What are the chances of an albino African Penguin being born in your zoo? Virtually nil.
That’s why when of these extremely rare birds was born in a Polish zoo recently, there was much cause for celebration. It is probably the only one of its kind in captivity.
Naturally, the zoo shared pictures of the bird and it rapidly became an Internet sensation.
Through the cheers, though, there are fears for the bird as it would be the first to be set upon by predators – and it could also be rejected by its peers.
Pictures show the bird timidly, and tentatively, making its way out of its enclosure with two other members of the flock, as if it was almost trying to hide. At the zoo, it is kept apart from the other birds except for four adult members of the flock who could think of nothing better than playing with their white playmate.
Its condition is a congenital malfunction which causes total or some lack of pigment, resulting in a white coat and pink eyes. It obviously stands out like a sore thumb among its black-and-white mates in the flock, hence the attraction by predators to gun for it. Zookeepers are extremely vigilant when letting the bird out of its enclosure.
It’s only allowed out for short periods and in a demarcated zone close to its enclosure. While it’s out, a number of staff guard its presence, watching over it with eagle eyes. It’s bodyguards, the adult penguins that take care of the bird in the enclosure, also stand very close by.
The bird’s coloring also disallows staff from classifying its gender. Normally, a penguin’s gender can only be clarified on the darker color patterns. Once it has matured, it will undergo DNA testing when its gender will be revealed.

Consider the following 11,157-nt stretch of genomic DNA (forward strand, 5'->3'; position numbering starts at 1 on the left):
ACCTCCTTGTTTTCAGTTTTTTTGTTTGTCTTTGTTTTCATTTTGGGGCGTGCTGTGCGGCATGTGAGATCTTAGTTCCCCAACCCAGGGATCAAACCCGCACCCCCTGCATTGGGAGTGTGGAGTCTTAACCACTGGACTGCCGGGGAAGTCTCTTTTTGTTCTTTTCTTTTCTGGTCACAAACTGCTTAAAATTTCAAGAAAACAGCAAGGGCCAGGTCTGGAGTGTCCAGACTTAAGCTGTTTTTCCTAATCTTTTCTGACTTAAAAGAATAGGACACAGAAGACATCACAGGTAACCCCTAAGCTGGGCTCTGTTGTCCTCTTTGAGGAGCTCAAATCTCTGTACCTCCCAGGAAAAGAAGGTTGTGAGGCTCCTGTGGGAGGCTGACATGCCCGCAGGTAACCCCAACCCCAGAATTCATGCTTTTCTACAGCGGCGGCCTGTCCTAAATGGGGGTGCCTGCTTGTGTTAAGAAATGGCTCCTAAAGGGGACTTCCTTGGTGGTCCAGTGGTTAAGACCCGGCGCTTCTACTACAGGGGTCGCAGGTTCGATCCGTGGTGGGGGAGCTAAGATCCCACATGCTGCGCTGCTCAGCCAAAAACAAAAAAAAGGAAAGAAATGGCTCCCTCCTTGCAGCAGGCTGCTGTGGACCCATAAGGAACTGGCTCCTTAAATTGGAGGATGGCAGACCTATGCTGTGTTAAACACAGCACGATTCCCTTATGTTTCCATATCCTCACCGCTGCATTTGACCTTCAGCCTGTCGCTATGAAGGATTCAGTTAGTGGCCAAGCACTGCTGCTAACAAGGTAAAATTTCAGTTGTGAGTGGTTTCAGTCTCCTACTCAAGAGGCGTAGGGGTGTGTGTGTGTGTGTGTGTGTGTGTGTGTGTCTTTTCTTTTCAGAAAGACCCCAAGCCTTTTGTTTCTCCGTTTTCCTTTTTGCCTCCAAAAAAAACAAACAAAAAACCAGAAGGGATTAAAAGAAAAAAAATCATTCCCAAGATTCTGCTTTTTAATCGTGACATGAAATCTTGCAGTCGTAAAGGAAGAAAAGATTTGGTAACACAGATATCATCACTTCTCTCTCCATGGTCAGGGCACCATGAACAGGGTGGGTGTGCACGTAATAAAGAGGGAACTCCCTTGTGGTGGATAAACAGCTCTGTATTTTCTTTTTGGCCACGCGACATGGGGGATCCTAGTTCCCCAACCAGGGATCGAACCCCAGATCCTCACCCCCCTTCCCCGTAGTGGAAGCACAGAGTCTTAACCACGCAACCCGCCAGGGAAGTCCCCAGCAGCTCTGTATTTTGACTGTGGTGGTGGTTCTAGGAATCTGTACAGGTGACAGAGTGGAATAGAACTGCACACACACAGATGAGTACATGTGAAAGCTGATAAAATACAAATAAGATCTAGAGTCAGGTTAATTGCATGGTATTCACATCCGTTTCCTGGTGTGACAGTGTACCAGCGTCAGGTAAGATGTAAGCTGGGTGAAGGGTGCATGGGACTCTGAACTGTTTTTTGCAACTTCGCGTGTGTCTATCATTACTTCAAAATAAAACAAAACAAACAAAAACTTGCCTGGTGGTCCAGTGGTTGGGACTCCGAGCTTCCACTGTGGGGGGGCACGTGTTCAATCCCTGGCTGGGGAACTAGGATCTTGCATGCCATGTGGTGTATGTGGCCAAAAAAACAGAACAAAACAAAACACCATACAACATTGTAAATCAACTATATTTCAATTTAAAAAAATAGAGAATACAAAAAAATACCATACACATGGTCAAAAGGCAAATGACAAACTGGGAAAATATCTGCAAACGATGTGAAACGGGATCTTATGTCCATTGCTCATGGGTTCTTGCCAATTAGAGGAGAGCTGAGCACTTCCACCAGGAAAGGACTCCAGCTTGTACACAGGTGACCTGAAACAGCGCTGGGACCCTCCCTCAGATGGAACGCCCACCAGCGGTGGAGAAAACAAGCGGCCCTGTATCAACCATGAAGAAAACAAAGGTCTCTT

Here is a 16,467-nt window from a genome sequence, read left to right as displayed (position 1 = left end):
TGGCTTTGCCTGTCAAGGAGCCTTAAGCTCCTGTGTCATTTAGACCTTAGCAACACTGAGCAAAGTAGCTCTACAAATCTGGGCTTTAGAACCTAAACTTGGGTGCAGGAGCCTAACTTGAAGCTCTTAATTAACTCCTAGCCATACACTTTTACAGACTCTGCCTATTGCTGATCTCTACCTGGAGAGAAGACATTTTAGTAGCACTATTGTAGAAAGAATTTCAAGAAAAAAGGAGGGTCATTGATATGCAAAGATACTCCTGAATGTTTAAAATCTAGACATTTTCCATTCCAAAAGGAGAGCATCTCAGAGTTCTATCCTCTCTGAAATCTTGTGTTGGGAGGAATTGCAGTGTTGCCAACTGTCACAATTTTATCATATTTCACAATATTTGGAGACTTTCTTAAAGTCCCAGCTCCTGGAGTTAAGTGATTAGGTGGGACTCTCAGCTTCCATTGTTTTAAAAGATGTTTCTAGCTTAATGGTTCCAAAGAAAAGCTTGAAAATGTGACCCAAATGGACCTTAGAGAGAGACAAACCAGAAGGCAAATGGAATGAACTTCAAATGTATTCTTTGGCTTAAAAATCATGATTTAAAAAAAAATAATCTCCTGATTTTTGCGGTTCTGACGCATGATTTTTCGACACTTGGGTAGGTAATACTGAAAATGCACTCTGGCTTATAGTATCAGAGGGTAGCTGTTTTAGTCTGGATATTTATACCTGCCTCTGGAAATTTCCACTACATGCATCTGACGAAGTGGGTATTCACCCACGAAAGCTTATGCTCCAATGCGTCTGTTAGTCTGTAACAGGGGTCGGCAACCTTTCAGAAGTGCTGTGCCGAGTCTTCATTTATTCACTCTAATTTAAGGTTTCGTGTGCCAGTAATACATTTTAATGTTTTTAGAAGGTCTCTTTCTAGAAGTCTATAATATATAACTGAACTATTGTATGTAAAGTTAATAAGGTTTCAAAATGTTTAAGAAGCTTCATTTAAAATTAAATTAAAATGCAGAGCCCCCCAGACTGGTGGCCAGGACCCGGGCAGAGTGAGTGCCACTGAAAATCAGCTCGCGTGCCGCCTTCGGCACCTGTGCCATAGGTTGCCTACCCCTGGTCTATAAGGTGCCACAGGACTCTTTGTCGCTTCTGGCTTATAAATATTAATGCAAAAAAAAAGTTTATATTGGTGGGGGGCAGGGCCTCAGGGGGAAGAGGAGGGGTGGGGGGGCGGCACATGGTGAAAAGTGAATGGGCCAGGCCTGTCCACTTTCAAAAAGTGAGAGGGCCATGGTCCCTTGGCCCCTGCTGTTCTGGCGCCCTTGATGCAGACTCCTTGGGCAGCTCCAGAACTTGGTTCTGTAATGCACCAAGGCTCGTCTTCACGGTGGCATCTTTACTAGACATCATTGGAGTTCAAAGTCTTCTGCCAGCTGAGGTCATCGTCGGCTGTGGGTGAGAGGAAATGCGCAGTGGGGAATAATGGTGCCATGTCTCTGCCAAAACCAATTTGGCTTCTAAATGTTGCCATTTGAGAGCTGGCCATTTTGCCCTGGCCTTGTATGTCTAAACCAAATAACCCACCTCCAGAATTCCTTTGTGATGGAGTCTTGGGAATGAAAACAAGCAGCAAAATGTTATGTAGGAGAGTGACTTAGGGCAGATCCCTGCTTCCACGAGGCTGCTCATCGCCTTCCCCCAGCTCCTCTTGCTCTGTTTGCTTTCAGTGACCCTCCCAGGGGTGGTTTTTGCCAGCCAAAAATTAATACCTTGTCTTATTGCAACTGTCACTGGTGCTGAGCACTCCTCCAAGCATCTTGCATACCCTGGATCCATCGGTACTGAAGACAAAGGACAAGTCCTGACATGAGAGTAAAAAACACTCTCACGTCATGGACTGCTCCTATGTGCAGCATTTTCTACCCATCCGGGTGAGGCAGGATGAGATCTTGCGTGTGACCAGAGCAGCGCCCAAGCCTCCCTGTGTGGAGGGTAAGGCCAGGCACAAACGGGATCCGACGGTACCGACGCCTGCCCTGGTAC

News of the birth of the bird was kept secret by the zoo by three months. The reason for this is that the prognosis for albino penguins in infancy is not good. Most don’t survive infancy as they are extremely susceptible to disease and are rejected by other members of the flock.
Zookeepers carefully selected adult birds (two of whom are the bird’s parents) that took to the albino penguin immediately and kept them, and two other friendly chicks, together in an enclosure so the albino would always be protected.
It is hoped by that by taking these measures that the bird will have a good chance at survival.
Snowdrop is the only other known albino penguin. He was born in 2002, at the Bristol Zoo in England, and was one of the few albinos that lived long enough to reach adulthood. In August 2004, though, he suddenly died due to unknown causes.
This is why our Polish friend is under veterinary care practically 24/7. Together with this care, and the feeling of wellbeing that is generated by the four adults and two other chicks that are its playmates, the zoo is pulling out all stops in trying to get the bird to reach adulthood safely and hoping it can live a full and productive life.